Physiology or Medicine: Ronald Ross, Indian-English physician and mathematician

Sir Ronald Ross (13 May 1857 – 16 September 1932) was a British medical doctor who received the Nobel Prize for Physiology or Medicine in 1902 for his work on the transmission of malaria, becoming the first British Nobel laureate, and the first born outside Europe. His discovery of the malarial parasite in the gastrointestinal tract of a mosquito in 1897 proved that malaria was transmitted by mosquitoes, and laid the foundation for the method of combating the disease. 

He was a polymath, writing a number of poems, published several novels, and composed songs. He was also an amateur artist and natural mathematician. He worked in the Indian Medical Service for 25 years. It was during his service that he made the groundbreaking medical discovery. 

After resigning from his service in India, he joined the faculty of Liverpool School of Tropical Medicine, and continued as Professor and Chairman of Tropical Medicine of the institute for 10 years. In 1926 he became Director-in-Chief of the Ross Institute and Hospital for Tropical Diseases, which was established in honour of his works. He remained there until his death.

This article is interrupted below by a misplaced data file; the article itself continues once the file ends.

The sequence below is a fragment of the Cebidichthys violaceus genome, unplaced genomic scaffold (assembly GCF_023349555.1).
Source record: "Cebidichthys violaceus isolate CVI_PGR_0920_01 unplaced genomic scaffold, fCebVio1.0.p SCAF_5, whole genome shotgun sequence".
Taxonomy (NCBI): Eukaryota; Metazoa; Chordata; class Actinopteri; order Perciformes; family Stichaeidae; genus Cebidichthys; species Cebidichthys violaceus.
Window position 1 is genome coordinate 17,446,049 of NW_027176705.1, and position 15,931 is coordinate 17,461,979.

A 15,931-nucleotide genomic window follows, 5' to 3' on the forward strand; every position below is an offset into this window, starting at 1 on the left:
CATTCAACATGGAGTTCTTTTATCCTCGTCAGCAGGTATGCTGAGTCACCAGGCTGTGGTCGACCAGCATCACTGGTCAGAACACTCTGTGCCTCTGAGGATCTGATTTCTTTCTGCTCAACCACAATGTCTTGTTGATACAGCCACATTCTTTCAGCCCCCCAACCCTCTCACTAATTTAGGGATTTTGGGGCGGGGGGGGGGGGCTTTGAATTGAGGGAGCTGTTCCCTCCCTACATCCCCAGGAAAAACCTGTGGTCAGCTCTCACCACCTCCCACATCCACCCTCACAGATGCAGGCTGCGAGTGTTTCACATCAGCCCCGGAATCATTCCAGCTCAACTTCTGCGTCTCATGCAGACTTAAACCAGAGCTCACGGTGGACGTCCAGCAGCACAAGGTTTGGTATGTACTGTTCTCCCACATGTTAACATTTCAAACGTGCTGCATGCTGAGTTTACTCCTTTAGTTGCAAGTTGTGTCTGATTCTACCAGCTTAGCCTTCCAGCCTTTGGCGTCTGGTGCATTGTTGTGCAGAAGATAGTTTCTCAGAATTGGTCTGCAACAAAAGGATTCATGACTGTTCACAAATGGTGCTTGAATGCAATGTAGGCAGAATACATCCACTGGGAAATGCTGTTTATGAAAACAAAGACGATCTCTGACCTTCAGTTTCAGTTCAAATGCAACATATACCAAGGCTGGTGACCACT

Indian stamp and FDC depicting Ronald Ross

Sir Ronald Ross - India Discovery Of The Malaria Parasite

Sir Ronald Ross - India Discovery Of The Malaria Parasite FDC

Literature: Theodor Mommsen, German archaeologist, journalist, and politician

Christian Matthias Theodor Mommsen (30 November 1817 – 1 November 1903) was a German classical scholar, historian, jurist, journalist, politician and archaeologist. He is widely regarded as one of the greatest classicists of the 19th century. His work regarding Roman history is still of fundamental importance for contemporary research. He received the Nobel Prize in Literature in 1902 for being "the greatest living master of the art of historical writing, with special reference to his monumental work, A History of Rome", after having been nominated by 18 members of the Prussian Academy of Sciences. He was also a prominent German politician, as a member of the Prussian and German parliaments. His works on Roman law and on the law of obligations had a significant impact on the German civil code.